Unlike most arts troupe directors, Zhao Chuan, founder of underground theater troupe Grass Stage, the name borrowed from China’s ancient wandering troubadours, has never bothered recruiting beautiful actresses. Instead, he wants average-looking people (or even ugly people) to play parts in Shanghai’s burgeoning grass roots theater scene.
The theater scene in Shanghai today, “is like a gold rush,” says Zhao Chuan. “People are seeking quick money. It’s called ‘white collar’ theater. They create what can sell. Theater with more form and thinking won’t sell well, so they can’t do those there. So we do them.”
Without any formal drama education, Zhao Chuan started his love affair with script writing at his late 30s. Feeling that pretty, professional actors are too good to be real, Zhao Chuan and other drama advocates co-founded Grass Stage, a non-profit “underground” theater group, to reenact the average person’s “anonymous” life, affected by China’s ever-changing ideologies and to “show the beauty of those who are not beautiful enough [to perform in mainstream theaters],” explains Zhao Chuan. “Theater guidelines say ‘no vulgarity and no politics,’ but for me, it’s vulgar not to be political.”
Speak your mind
Different from directors who always tell actors exactly what to do and what to say, Zhao Chuan wants everyone who performs to express themselves their way.
“We want to resolve the problem of ordinary people feeling uncomfortable to present their own thoughts. With the help of our drama performances, everyone is able to open up in public, and let their own voice be heard,” he says.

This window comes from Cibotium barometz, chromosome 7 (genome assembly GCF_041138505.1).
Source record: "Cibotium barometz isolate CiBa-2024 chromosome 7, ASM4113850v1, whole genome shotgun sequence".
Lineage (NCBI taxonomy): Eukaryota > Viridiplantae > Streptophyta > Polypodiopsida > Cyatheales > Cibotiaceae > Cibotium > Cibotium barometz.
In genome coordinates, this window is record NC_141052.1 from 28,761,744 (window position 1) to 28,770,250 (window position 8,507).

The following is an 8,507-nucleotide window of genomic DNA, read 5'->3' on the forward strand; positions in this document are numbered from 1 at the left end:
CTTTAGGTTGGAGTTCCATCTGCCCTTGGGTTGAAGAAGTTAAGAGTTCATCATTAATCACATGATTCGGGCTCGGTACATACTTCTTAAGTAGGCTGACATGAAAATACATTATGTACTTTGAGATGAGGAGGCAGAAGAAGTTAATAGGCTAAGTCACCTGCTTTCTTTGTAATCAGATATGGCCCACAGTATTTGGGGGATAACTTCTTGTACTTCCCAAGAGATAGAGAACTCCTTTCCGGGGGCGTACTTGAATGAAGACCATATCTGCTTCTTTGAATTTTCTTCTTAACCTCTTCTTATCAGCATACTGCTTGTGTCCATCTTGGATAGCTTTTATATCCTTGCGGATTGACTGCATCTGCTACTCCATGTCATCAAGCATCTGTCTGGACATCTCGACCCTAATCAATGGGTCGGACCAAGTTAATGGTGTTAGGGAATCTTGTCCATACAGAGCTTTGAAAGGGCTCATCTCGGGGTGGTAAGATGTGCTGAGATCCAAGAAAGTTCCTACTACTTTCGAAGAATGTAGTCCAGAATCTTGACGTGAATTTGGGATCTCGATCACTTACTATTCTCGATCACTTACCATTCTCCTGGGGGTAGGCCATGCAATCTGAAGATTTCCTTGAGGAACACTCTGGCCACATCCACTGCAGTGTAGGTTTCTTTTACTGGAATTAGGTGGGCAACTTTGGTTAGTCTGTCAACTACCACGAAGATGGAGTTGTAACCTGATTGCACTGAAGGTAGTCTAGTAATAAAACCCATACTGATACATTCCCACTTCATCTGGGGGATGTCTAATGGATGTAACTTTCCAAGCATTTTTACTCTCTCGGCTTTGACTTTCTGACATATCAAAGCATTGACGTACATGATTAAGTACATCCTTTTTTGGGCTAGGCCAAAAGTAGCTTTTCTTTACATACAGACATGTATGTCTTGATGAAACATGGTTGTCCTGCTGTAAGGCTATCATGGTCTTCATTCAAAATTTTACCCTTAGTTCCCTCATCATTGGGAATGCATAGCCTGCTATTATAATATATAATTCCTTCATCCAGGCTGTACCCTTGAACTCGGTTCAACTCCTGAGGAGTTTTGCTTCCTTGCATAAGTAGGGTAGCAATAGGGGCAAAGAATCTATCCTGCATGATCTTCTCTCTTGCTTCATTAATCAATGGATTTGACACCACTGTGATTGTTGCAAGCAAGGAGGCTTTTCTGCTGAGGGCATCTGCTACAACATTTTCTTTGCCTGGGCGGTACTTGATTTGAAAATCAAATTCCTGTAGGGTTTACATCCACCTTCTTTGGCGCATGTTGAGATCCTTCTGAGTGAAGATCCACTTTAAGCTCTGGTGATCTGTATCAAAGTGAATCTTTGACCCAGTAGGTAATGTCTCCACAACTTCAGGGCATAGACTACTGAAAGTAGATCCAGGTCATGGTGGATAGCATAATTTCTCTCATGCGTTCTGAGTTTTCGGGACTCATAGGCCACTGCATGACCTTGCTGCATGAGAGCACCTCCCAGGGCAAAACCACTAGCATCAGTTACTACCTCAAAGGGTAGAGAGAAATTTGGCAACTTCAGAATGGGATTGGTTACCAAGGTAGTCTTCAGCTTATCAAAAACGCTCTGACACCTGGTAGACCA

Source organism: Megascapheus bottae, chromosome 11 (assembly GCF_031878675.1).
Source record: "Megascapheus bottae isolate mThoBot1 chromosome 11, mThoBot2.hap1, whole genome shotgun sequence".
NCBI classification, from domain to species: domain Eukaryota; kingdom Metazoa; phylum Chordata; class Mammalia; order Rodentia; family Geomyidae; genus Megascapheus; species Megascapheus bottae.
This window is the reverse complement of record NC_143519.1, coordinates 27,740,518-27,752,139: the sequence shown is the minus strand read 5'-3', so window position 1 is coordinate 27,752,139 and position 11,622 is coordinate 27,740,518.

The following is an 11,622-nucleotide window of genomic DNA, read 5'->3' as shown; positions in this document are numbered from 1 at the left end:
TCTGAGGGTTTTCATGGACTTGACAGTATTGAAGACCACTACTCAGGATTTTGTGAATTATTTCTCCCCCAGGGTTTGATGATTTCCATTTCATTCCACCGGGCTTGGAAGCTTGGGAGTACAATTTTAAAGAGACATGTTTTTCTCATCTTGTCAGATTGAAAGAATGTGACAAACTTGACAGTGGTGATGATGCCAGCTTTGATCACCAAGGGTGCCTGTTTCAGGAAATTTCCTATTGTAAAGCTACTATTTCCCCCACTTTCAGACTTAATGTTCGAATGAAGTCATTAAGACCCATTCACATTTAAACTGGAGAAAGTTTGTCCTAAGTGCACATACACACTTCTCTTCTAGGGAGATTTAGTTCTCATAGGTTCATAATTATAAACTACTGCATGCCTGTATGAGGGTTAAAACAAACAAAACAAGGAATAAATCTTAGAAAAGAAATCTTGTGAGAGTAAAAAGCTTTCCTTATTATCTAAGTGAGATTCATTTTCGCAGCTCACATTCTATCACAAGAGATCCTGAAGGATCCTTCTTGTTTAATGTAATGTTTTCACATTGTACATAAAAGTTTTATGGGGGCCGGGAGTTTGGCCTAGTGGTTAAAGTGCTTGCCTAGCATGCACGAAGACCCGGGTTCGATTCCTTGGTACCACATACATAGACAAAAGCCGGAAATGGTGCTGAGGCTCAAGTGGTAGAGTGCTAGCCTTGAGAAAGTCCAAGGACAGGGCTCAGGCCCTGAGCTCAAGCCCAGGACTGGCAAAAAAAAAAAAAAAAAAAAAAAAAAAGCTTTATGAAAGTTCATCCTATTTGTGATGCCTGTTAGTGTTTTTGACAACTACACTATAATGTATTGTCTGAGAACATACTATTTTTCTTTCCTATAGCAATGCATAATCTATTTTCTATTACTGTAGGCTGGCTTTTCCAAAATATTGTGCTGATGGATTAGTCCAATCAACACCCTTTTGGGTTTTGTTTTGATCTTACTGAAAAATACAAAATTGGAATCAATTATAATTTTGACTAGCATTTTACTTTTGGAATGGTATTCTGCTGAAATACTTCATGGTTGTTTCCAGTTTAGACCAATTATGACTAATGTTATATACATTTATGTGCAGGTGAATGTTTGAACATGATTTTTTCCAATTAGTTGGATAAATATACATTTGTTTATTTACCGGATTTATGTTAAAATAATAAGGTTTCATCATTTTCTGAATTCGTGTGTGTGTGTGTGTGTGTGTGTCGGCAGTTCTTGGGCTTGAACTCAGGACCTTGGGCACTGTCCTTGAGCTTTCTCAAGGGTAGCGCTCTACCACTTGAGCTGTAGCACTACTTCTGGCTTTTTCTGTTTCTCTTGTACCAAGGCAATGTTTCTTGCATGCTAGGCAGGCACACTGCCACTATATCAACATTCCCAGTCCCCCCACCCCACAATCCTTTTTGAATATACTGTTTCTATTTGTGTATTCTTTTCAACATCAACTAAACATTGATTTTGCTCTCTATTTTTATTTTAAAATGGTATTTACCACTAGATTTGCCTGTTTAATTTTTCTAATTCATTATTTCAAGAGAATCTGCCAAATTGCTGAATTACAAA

Founded in 2005, Grass Stage has been a platform for nearly 200 amateur actors for performing drama. Yet, only a few original actors remain in the group. “There are too many reasons for that,” says Zhao Chuan. “For example, a friend of mine used to come here once a week, but he had never shown up again since taking on a new job.” In Shanghai, being an artist or actor is still only a full-time job for a lucky few.
Despite a few minor losses along the way, Zhao Chuan says they don’t get him down. “As long as [the actors] benefit from their experience in Grass Stage, that’s good enough for me.”
Drama for the masses
Along with bringing ordinary people on stage, Zhao Chuan also works hard to bring drama to the public sphere, especially to China’s countryside.
“If you ask a farmers to buy tickets, he will never watch a drama in his life,” he says. “I want to create a space for them [to watch a drama for free].”
Zhao Chuan once tried to bring the concept of dramatic theater to a small village in Zhejiang province. Bringing their own stage lights from Shanghai, Grass Stage members managed to pull off their first rural drama show in an outdoor basketball field.
Their performance attracted hundreds of villagers.
Zhao Chuan recalls how “a motorcycle carrying four people rushed onto the field stage, took a quick glance at the actors, and then drove away after loudly stating their conclusion: ‘not so interesting.’”
“However, the next day,” Zhao Chuan continues, “a middle-age woman came and complimented us. She even gave each performer a thorough review of their performance.”
Based on this experience, Zhao Chuan insists that drama is not so complicated, and can be understood by people with less exposure to art.
“If that woman could understand our show, so can the rest. It is a test for us to see whether our theater work can talk to people from the countryside.”
Together with free drama performances for farmers, over the past two years Grass Stage has also run several shows in urban communities to raise funds for Sichuan earthquake victims. They’ve also cooperated with other troupes for Shanghai’s first Fringe festival in 2009, performing a show called “Lu Xun 2008” in Shanghai, Hong Kong, Taipei and Tokyo.
Photo courtesy of the Grass Stage